and Hidden Agendas
While most astrobiologists are upbeat about finding all kinds of life in the universe, a minority have their doubts. According to this skeptical school, our planet is so special that all but the simplest of organisms are likely to be uncommon elsewhere. Although many of the arguments on both sides are new, the debate about the uniqueness of Earth is as old as civilization. What's more, just as the debate in earlier times was by no means purely scientific, neither is it today.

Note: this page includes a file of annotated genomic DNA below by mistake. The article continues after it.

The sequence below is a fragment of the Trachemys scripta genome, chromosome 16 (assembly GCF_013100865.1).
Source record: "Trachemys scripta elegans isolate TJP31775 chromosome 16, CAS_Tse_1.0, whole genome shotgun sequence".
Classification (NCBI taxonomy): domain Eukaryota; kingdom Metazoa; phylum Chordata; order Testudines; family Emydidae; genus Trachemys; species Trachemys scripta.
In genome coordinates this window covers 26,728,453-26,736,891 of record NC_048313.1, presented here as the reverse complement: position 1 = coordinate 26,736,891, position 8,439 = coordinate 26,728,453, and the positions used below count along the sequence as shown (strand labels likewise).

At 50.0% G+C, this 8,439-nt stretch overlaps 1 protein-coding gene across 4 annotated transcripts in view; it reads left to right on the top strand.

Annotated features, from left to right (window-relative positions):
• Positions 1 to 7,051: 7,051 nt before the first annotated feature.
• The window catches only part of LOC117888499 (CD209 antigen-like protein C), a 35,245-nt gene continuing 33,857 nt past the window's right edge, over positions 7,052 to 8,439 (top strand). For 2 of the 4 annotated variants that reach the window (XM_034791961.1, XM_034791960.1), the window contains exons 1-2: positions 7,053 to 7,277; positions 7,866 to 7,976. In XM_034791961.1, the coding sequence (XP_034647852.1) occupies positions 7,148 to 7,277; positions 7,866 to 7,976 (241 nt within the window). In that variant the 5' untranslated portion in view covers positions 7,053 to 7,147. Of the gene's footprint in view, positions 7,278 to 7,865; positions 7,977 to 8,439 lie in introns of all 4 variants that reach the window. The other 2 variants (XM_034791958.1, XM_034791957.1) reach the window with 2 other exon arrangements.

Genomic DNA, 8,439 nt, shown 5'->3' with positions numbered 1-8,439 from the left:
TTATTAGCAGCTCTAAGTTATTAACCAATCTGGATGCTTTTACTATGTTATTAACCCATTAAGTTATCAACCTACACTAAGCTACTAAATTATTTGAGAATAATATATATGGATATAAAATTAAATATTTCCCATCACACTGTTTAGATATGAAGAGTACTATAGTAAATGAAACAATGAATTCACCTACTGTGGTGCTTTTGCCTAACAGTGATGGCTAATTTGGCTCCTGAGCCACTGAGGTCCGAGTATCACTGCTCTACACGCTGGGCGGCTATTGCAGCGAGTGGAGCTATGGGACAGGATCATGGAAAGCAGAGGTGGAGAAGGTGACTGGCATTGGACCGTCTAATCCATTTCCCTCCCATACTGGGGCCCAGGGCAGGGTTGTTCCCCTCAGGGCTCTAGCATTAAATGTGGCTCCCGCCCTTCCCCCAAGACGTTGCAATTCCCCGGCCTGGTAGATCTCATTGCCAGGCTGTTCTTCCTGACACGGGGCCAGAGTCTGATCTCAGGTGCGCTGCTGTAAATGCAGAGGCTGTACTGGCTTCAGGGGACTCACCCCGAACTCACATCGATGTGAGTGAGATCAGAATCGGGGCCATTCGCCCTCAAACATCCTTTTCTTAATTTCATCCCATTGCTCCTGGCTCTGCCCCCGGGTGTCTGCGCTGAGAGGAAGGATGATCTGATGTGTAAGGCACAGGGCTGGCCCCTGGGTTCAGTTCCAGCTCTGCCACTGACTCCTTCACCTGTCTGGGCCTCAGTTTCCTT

The idea that our planet may be biologically almost unique was put under the spotlight by Rare Earth: Why Complex Life is Uncommon in the Universe, a book by Peter Ward and Donald Brownlee, a paleontologist and astronomer, respectively, at the University of Washington in Seattle. First published in January 2000, Rare Earth is a polemic for the view that whereas microbial life is likely to be widespread on other worlds, multicellular organisms—and intelligent life in particular—will prove to be scarce. The book has sold well, attracted an unusual amount of media attention, and has provoked comment and controversy among scientists and non-scientists alike. As its reviewer in the New York Times pointed out, "Rare Earth ... is producing whoops of criticism and praise, with some detractors saying that the authors have made their own simplistic assumptions about the adaptability of life forms while others call it 'brilliant' and 'courageous."' The Times of London wrote, "If they are right it could be time to reverse a process that has been going on since Copernicus."